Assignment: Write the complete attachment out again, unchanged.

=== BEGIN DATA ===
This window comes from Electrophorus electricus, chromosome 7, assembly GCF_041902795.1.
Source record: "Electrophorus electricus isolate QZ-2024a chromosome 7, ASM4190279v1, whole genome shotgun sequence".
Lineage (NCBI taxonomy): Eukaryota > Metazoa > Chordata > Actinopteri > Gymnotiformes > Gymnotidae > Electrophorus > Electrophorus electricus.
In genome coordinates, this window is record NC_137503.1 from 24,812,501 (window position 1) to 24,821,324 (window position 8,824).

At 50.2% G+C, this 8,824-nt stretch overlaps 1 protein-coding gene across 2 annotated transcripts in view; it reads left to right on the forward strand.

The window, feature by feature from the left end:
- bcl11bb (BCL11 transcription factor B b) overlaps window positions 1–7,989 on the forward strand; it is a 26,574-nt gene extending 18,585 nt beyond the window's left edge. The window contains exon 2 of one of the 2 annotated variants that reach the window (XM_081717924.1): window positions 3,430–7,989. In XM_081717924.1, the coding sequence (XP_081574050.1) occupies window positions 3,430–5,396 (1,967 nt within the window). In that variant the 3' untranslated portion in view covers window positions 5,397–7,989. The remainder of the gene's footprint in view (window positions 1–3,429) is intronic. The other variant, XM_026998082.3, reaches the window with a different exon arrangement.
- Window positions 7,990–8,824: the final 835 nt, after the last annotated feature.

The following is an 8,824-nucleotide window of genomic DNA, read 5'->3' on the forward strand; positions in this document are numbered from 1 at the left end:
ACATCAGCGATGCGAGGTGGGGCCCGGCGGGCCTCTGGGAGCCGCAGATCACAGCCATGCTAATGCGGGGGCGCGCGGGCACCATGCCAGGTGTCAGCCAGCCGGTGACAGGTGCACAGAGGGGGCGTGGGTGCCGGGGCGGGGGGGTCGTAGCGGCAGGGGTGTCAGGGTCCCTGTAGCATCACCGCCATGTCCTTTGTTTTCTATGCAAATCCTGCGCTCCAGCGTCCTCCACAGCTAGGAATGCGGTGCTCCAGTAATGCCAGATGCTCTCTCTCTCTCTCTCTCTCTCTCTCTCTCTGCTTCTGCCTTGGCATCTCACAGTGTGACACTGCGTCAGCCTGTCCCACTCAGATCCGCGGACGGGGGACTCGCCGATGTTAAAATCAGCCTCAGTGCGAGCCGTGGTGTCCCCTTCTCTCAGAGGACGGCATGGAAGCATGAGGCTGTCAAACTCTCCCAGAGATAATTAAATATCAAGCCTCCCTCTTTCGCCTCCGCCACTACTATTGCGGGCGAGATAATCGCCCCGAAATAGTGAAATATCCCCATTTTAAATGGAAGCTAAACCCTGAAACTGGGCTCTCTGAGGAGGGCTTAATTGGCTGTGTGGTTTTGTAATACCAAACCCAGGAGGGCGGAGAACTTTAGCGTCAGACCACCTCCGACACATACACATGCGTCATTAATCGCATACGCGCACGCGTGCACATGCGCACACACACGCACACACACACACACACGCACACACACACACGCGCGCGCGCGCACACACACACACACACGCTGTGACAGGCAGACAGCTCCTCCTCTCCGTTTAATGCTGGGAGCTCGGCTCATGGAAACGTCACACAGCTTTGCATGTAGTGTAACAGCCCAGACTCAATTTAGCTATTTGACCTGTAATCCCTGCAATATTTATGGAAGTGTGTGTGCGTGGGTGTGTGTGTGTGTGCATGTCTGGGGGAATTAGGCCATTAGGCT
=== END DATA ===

This window comes from Electrophorus electricus, chromosome 7, assembly GCF_041902795.1.
Source record: "Electrophorus electricus isolate QZ-2024a chromosome 7, ASM4190279v1, whole genome shotgun sequence".
Lineage (NCBI taxonomy): Eukaryota > Metazoa > Chordata > Actinopteri > Gymnotiformes > Gymnotidae > Electrophorus > Electrophorus electricus.
In genome coordinates, this window is record NC_137503.1 from 24,812,501 (window position 1) to 24,821,324 (window position 8,824).

At 50.2% G+C, this 8,824-nt stretch overlaps 1 protein-coding gene across 2 annotated transcripts in view; it reads left to right on the forward strand.

The window, feature by feature from the left end:
- bcl11bb (BCL11 transcription factor B b) overlaps window positions 1–7,989 on the forward strand; it is a 26,574-nt gene extending 18,585 nt beyond the window's left edge. The window contains exon 2 of one of the 2 annotated variants that reach the window (XM_081717924.1): window positions 3,430–7,989. In XM_081717924.1, the coding sequence (XP_081574050.1) occupies window positions 3,430–5,396 (1,967 nt within the window). In that variant the 3' untranslated portion in view covers window positions 5,397–7,989. The remainder of the gene's footprint in view (window positions 1–3,429) is intronic. The other variant, XM_026998082.3, reaches the window with a different exon arrangement.
- Window positions 7,990–8,824: the final 835 nt, after the last annotated feature.

The following is an 8,824-nucleotide window of genomic DNA, read 5'->3' on the forward strand; positions in this document are numbered from 1 at the left end:
ACATCAGCGATGCGAGGTGGGGCCCGGCGGGCCTCTGGGAGCCGCAGATCACAGCCATGCTAATGCGGGGGCGCGCGGGCACCATGCCAGGTGTCAGCCAGCCGGTGACAGGTGCACAGAGGGGGCGTGGGTGCCGGGGCGGGGGGGTCGTAGCGGCAGGGGTGTCAGGGTCCCTGTAGCATCACCGCCATGTCCTTTGTTTTCTATGCAAATCCTGCGCTCCAGCGTCCTCCACAGCTAGGAATGCGGTGCTCCAGTAATGCCAGATGCTCTCTCTCTCTCTCTCTCTCTCTCTCTCTCTGCTTCTGCCTTGGCATCTCACAGTGTGACACTGCGTCAGCCTGTCCCACTCAGATCCGCGGACGGGGGACTCGCCGATGTTAAAATCAGCCTCAGTGCGAGCCGTGGTGTCCCCTTCTCTCAGAGGACGGCATGGAAGCATGAGGCTGTCAAACTCTCCCAGAGATAATTAAATATCAAGCCTCCCTCTTTCGCCTCCGCCACTACTATTGCGGGCGAGATAATCGCCCCGAAATAGTGAAATATCCCCATTTTAAATGGAAGCTAAACCCTGAAACTGGGCTCTCTGAGGAGGGCTTAATTGGCTGTGTGGTTTTGTAATACCAAACCCAGGAGGGCGGAGAACTTTAGCGTCAGACCACCTCCGACACATACACATGCGTCATTAATCGCATACGCGCACGCGTGCACATGCGCACACACACGCACACACACACACACACGCACACACACACACGCGCGCGCGCGCACACACACACACACACGCTGTGACAGGCAGACAGCTCCTCCTCTCCGTTTAATGCTGGGAGCTCGGCTCATGGAAACGTCACACAGCTTTGCATGTAGTGTAACAGCCCAGACTCAATTTAGCTATTTGACCTGTAATCCCTGCAATATTTATGGAAGTGTGTGTGCGTGGGTGTGTGTGTGTGTGCATGTCTGGGGGAATTAGGCCATTAGGCT